- It has a substantial adverse effect on normal day to day activity – with this it look at the condition at its worst and without medication or coping strategies and how it would then affect normal day to day activities, like cooking, getting dressed, standing for long periods of time or walking short distances.
- It has a long term affect – this means that it’s lasted or is likely to last more than 12 months, or could last the rest of your life.
If you meet this definition then the Reasonable Adjustment Duty could apply to you. The duty to make reasonable adjustments requires places such as services to make reasonable adjustments for those who have disabilities. It’s triggered by three different things:
- The provision, criterion or practice – how the company goes about doing things, some of the rules they have in place.
- Physical features – this would include stairs and doors.
- Absence of auxiliary aids – lack of providing a hearing loop or one on one support.
If the absence of auxiliary aids, physical features or current practices carried out put you at a substantial disadvantage compared to a non-disabled person in a same or similar circumstance then you can request reasonable adjustments, in your case this was the reservation of seats so you didn’t have to stand in the queue.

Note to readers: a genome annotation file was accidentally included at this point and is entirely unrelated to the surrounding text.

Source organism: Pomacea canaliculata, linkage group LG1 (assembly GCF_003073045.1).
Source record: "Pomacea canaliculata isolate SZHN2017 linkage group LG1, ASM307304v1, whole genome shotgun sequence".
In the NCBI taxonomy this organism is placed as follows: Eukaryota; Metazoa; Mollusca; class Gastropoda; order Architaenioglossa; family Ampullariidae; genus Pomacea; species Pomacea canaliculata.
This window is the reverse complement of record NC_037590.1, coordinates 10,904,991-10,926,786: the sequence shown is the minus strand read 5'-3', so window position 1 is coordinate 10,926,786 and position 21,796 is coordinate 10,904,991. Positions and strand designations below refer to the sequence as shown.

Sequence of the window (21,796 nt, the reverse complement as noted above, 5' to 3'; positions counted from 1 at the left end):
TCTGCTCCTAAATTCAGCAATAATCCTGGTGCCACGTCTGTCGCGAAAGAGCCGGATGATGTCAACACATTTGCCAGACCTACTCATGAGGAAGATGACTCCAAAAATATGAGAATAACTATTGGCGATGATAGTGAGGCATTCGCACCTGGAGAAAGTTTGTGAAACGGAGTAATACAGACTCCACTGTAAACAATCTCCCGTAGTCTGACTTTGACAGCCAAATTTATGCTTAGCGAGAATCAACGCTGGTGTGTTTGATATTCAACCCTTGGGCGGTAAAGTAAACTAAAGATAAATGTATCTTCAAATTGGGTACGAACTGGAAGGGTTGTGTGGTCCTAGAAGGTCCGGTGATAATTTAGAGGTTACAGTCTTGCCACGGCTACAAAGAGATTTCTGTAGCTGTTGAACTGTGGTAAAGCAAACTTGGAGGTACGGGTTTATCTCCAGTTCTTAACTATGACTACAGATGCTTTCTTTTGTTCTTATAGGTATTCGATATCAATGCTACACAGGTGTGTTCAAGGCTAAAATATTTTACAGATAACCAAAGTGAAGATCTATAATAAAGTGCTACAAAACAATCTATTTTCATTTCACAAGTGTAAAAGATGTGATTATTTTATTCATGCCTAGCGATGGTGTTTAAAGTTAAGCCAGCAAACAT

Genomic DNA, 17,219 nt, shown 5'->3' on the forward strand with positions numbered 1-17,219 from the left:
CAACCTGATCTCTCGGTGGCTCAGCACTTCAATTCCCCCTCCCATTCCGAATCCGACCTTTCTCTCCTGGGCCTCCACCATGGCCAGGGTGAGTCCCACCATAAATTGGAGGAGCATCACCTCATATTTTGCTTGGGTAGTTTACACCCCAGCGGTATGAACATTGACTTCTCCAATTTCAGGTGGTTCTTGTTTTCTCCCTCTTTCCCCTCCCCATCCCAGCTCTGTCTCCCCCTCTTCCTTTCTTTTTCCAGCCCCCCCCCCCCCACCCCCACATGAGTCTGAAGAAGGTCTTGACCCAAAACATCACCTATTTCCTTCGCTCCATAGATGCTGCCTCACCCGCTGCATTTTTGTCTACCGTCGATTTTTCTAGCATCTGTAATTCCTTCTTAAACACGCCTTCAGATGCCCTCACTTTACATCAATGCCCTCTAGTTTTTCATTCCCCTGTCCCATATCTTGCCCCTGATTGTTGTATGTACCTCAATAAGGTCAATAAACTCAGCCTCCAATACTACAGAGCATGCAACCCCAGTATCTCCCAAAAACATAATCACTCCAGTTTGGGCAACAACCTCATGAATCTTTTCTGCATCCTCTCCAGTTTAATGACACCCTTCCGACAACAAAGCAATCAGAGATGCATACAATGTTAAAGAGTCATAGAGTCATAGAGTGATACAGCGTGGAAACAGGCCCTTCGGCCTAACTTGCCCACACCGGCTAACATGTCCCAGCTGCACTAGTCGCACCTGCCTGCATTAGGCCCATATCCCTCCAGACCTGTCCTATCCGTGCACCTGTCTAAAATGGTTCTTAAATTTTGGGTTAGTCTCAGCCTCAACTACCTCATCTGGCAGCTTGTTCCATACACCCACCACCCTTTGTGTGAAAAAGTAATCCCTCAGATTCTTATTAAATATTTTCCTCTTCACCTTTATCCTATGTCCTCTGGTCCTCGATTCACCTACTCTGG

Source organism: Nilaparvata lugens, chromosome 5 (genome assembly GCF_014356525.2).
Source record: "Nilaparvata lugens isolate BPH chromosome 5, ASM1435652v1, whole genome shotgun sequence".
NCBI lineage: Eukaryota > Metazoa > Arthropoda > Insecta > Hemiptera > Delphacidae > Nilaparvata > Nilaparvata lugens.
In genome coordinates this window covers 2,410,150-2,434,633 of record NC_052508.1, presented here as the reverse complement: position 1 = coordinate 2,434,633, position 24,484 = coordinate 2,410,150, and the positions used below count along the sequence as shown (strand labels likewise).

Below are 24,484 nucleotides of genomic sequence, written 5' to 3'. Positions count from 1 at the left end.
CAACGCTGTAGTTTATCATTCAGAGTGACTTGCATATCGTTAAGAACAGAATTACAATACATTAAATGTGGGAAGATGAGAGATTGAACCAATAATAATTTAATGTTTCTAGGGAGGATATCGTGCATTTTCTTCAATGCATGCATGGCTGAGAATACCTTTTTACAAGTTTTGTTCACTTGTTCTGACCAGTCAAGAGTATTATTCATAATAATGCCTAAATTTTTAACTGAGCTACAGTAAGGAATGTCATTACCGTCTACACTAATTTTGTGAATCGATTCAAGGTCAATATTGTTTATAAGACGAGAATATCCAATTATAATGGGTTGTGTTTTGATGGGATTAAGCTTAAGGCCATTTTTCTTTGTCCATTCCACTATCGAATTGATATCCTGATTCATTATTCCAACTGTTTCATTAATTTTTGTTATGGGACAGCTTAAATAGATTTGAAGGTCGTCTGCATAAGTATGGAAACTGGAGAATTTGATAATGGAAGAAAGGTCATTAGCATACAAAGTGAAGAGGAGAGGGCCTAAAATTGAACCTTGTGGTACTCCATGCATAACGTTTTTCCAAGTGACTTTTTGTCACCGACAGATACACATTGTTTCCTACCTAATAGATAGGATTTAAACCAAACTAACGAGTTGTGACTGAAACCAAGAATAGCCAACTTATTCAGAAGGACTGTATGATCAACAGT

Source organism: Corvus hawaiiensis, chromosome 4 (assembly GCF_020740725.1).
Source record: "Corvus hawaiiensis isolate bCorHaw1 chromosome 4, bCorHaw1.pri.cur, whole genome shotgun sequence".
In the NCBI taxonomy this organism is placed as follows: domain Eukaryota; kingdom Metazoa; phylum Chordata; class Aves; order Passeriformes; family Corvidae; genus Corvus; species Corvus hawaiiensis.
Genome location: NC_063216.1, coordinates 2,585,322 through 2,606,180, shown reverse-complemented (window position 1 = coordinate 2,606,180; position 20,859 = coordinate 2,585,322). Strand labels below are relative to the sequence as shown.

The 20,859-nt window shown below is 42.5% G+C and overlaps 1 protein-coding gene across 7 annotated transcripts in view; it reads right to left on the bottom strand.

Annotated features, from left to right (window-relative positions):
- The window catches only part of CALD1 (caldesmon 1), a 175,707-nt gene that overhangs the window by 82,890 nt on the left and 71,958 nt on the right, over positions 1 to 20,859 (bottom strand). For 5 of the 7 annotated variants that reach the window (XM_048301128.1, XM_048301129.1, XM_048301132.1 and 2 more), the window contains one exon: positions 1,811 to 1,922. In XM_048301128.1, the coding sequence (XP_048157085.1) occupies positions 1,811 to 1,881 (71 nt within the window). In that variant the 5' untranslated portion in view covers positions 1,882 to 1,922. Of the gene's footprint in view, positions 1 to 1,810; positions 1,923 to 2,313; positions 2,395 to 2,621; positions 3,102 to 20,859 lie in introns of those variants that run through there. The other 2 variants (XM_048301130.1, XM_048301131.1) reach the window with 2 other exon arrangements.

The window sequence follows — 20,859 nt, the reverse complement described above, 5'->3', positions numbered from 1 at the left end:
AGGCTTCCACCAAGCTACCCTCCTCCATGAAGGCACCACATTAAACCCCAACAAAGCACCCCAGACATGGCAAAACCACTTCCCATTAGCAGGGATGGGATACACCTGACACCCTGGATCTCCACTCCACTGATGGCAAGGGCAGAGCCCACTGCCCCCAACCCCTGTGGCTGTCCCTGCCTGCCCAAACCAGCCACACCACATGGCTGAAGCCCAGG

Services do have an anticipatory duty to make adjustments for disabled people, however they can’t make provisions for every disability, so sometimes you would need to notify them beforehand. They can refuse a reasonable adjustment request on the grounds that it’s unreasonable to do, they would have to give a reason as to why it’s unreasonable to do. If they don’t give a reason as to why they can’t accommodate this reasonable adjustment, or they directly contradict the adjustment that you’ve asked for then that could be a failure to make reasonable adjustments.